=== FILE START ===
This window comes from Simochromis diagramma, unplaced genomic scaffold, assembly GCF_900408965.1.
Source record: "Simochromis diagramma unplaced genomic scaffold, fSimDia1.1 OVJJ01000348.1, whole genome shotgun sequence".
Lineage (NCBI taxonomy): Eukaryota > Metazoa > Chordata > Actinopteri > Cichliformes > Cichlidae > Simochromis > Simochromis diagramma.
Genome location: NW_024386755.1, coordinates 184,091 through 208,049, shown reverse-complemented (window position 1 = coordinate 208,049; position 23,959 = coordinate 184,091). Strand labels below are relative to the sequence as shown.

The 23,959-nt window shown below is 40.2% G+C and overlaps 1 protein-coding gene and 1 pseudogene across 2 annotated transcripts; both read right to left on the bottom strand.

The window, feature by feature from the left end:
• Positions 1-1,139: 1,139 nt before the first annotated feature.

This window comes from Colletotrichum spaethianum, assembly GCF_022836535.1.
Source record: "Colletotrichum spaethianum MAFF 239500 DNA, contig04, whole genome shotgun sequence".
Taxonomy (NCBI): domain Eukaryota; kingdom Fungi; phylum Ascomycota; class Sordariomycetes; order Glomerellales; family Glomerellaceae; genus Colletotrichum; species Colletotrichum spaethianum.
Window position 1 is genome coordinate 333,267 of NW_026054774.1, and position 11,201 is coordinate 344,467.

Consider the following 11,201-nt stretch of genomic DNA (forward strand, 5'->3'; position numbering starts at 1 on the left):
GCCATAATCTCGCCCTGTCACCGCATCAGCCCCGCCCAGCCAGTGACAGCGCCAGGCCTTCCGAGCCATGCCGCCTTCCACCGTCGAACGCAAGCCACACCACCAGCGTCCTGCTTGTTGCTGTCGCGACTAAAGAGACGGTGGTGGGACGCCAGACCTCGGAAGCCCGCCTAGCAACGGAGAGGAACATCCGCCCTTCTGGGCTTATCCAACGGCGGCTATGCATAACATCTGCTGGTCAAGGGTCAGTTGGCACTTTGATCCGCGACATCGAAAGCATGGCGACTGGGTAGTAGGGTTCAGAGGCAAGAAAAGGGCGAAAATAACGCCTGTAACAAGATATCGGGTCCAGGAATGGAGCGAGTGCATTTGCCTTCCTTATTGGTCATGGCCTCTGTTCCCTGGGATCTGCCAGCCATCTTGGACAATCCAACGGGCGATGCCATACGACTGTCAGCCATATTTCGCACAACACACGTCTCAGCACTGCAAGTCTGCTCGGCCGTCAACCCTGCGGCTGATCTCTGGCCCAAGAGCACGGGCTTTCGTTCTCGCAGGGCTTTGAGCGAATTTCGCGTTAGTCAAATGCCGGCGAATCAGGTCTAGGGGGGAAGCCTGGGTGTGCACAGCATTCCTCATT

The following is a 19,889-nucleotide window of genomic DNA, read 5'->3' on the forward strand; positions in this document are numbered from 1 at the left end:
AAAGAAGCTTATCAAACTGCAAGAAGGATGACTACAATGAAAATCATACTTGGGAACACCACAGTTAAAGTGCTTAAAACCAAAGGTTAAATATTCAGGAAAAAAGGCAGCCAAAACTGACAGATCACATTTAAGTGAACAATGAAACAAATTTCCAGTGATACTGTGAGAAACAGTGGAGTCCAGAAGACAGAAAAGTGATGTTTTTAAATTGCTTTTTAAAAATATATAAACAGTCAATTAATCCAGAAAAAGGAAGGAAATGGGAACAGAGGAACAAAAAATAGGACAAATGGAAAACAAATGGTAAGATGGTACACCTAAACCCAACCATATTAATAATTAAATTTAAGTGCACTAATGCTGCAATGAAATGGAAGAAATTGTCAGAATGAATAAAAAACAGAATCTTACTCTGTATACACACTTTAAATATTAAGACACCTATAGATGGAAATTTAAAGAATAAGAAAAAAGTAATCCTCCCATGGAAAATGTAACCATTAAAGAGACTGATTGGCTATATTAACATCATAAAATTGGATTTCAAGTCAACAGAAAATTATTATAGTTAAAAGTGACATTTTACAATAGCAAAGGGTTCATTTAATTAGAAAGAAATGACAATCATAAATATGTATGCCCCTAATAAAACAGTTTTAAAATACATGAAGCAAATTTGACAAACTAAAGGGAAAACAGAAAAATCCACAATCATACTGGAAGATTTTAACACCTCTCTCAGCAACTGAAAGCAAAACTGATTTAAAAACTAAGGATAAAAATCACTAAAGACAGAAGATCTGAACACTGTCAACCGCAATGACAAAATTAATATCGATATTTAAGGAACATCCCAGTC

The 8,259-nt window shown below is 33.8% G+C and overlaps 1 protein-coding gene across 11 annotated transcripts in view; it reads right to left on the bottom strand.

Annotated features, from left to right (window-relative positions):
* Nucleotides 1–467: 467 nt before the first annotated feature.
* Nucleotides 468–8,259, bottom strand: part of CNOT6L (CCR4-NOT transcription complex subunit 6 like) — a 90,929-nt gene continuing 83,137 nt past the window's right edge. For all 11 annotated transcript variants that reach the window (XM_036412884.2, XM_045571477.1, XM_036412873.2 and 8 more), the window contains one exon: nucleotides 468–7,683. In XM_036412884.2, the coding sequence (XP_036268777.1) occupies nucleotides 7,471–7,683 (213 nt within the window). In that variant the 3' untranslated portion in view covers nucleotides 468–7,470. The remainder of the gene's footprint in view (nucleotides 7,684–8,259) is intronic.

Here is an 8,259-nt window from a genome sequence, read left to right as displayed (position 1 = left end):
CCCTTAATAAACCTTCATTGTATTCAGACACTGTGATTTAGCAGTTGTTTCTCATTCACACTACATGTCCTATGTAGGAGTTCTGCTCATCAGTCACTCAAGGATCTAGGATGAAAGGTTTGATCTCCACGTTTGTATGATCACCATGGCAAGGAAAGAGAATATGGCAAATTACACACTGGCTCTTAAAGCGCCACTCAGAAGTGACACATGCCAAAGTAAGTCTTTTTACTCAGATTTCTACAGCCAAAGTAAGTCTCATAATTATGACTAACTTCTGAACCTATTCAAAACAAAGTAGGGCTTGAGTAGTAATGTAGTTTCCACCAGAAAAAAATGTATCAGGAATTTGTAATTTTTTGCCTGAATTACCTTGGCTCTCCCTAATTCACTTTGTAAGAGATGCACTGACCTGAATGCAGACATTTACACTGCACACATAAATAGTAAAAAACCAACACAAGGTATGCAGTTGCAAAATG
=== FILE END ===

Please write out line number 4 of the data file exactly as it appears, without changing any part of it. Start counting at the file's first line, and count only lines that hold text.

Genome location: NW_024386755.1, coordinates 184,091 through 208,049, shown reverse-complemented (window position 1 = coordinate 208,049; position 23,959 = coordinate 184,091). Strand labels below are relative to the sequence as shown.